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Forum topic by dlcarver posted 04-02-2008 06:04 PM 2818 views 0 times favorited 20 replies Add to Favorites Watch
View dlcarver's profile


270 posts in 3908 days

04-02-2008 06:04 PM

Topic tags/keywords: sharpening

Does anyone know if forstner drill bits can be sharpened ? I have never heard of it. It looks like it would be pretty complicated. I sharpen my own drill bits usually….. but this one has me stumpped ???

Also, is there any way to keep them from burning through the wood, in deep holes…. anything over 1/2” or 3/4” deep ?


-- Dave Leitem,Butler,Pa.,

20 replies so far

View Dick, & Barb Cain's profile

Dick, & Barb Cain

8693 posts in 4477 days

#1 posted 04-02-2008 06:18 PM

I have touched up, just the cutting edges with a small stone, or file.

-- -** You are never to old to set another goal or to dream a new dream ****************** Dick, & Barb Cain, Hibbing, MN.

View GaryK's profile


10262 posts in 4166 days

#2 posted 04-02-2008 06:21 PM

It’s possible just more work.

Also there are differences in brands of bits. Some are better than others.

-- Gary - Never pass up the opportunity to make a mistake look like you planned it that way - Tyler, TX

View ND2ELK's profile


13495 posts in 3952 days

#3 posted 04-02-2008 06:43 PM

Hi Dave

We had a place out of St Louis that sharpen the prisons. Perhaps there is a sharpenig place near you. We usually got one sharpening out of a bit. After that it was cheaper to replace them. But those guys were pretty rough on bits

God Bless

-- Mc Bridge Cabinets, Iowa

View Blake's profile


3443 posts in 4052 days

#4 posted 04-02-2008 06:58 PM

The way you keep (any) drill bit from burning is by letting the wood chips escape, which take the heat out of the hole with them.

When drilling deep holes with a forsner bit the chips tend to pile up above the bit (in the hole). Just bring the bit up out of the hole every few seconds to eject the chips (I am assuming you are using a drill press), and then continue cutting.

I don’t know about sharpening them.

-- Happy woodworking!

View Scott Bryan's profile

Scott Bryan

27250 posts in 4000 days

#5 posted 04-02-2008 07:38 PM

I agree with Gary’s statement about the quality of the bits. I have bought individual bits and they cut fine. But on impulse I bought a set of Tradsman bits at Lowe’s and they don’t cut very well, especially the larger ones.

-- Challenges are what make life interesting; overcoming them is what makes life meaningful- Joshua Marine

View brunob's profile


2277 posts in 4347 days

#6 posted 04-02-2008 08:11 PM

I have sharpened one or two of mine with a small file. Seems to work OK.

-- Bruce from Central New, if you'll pardon me, I have some sawdust to make.

View Dadoo's profile


1789 posts in 4168 days

#7 posted 04-02-2008 08:16 PM

Blake’s got it there. I have the same burning problem and have found that going slow and ejecting the shavings often, works best. Most of your carvings (some of the best I’ve seen in a long while) are in soft woods like pine right? Soft woods have a lot of pitch and moisture that would slow things down. Look at your blades edge after drilling. If the wood fibers are bent aroung the edge then it’s obviously not cutting. If the edge is clean, then it’s loading up.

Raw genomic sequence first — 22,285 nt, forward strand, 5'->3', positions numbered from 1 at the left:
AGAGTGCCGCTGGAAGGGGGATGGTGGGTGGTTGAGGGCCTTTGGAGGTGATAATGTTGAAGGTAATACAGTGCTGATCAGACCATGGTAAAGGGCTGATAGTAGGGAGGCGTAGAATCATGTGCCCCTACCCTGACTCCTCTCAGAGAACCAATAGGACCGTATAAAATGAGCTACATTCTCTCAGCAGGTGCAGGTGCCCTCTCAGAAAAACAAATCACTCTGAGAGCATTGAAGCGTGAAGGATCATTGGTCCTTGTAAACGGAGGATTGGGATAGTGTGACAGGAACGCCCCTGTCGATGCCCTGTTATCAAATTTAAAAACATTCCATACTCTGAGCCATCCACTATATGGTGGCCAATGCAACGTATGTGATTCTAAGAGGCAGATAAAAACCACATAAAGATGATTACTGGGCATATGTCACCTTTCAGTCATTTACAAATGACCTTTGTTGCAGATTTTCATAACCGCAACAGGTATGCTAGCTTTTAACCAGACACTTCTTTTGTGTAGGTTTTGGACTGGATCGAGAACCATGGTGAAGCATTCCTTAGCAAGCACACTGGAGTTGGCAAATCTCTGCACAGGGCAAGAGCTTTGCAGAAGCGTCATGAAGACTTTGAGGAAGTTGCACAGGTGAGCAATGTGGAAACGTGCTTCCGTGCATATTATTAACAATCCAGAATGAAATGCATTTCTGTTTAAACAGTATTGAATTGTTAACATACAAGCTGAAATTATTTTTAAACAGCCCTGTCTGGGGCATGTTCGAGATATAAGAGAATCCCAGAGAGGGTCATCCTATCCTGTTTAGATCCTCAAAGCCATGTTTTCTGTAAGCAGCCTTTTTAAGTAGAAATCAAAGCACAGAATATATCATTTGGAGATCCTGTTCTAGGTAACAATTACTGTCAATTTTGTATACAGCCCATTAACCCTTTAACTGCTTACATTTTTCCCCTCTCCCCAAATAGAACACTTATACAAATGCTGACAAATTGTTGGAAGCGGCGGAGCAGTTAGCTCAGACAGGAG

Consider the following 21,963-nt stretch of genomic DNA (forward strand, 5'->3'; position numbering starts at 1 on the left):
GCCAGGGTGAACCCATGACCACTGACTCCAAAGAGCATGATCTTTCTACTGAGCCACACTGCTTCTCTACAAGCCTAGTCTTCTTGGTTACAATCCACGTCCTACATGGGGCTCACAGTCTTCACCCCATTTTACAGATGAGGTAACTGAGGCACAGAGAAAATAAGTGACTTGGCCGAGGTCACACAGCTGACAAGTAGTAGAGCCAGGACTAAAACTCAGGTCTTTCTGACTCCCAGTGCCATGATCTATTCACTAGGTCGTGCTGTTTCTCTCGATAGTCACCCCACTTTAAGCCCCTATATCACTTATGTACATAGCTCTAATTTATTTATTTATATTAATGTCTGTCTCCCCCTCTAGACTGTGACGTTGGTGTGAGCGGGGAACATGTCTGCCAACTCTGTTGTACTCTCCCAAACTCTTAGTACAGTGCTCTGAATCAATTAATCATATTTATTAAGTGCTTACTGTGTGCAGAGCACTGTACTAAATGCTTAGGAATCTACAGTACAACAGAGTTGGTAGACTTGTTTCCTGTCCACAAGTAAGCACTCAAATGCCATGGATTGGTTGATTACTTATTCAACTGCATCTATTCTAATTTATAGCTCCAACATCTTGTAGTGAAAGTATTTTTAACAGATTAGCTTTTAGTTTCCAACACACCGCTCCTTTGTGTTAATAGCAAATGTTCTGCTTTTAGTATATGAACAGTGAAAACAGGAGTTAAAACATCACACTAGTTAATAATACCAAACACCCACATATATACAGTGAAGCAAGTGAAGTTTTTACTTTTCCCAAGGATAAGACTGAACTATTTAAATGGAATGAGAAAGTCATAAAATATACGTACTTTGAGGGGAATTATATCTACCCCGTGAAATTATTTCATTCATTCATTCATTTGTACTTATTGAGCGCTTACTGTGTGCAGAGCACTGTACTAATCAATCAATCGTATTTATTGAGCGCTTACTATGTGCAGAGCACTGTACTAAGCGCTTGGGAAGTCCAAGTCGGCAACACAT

As for sharpening, the bits had to be sharpened once before, right? I took a look at my bits and it looks like a jeweler’s file could easily touch them up.

-- Bob Vila would be so proud of you!

View rikkor's profile


11295 posts in 4052 days

#8 posted 04-02-2008 09:44 PM

Never tried it.

View 8iowa's profile


1586 posts in 3939 days

#9 posted 04-03-2008 12:21 AM

I have not tried it yet, but I understand that they can be sharpened with an auger bit file

-- "Heaven is North of the Bridge"

View dlcarver's profile


270 posts in 3908 days

#10 posted 04-03-2008 02:03 AM

I usually am drilling cherry wood, with the forstner bit, with speed of my drill press about half the speed it can go. I do clear the chips steadily while drilling. The cut is smooth… just burns.


-- Dave Leitem,Butler,Pa.,

View brianinpa's profile


1812 posts in 3901 days

#11 posted 04-03-2008 02:09 AM

I use a small Jewlers file set to work the edges on mine and it keeps the cutting. Staying ahead of the dullness is the key. Don’t let the bit become too dull before trying to sharpen.

-- Brian, Lebanon PA, If you aren’t having fun doing it, find something else to do.

View dlcarver's profile


270 posts in 3908 days

#12 posted 04-03-2008 02:18 AM


-- Dave Leitem,Butler,Pa.,

View greenheadsharpening's profile


4 posts in 3884 days

#13 posted 04-03-2008 02:33 AM

They can be sharpened. What usually needs to be sharpened is the circular rim around the bottom. Once that dulls it will not cut into the wood anymore.


View Daren Nelson's profile

Daren Nelson

767 posts in 4083 days

#14 posted 04-03-2008 02:48 AM

I sharpen them all the time. If you have a good eye and a steady hand it is a piece of cake. A little time consuming, but cheaper than new.

View jeffthewoodwacker's profile


603 posts in 3982 days

#15 posted 04-03-2008 03:00 AM

It takes some time to sharpen but it is worth while. A small file or a diamond stone work great. One trick is to use a black magic marker on the edge that you want to touch up. good luck!

-- Those that say it can't be done should not interrupt those who are doing it.

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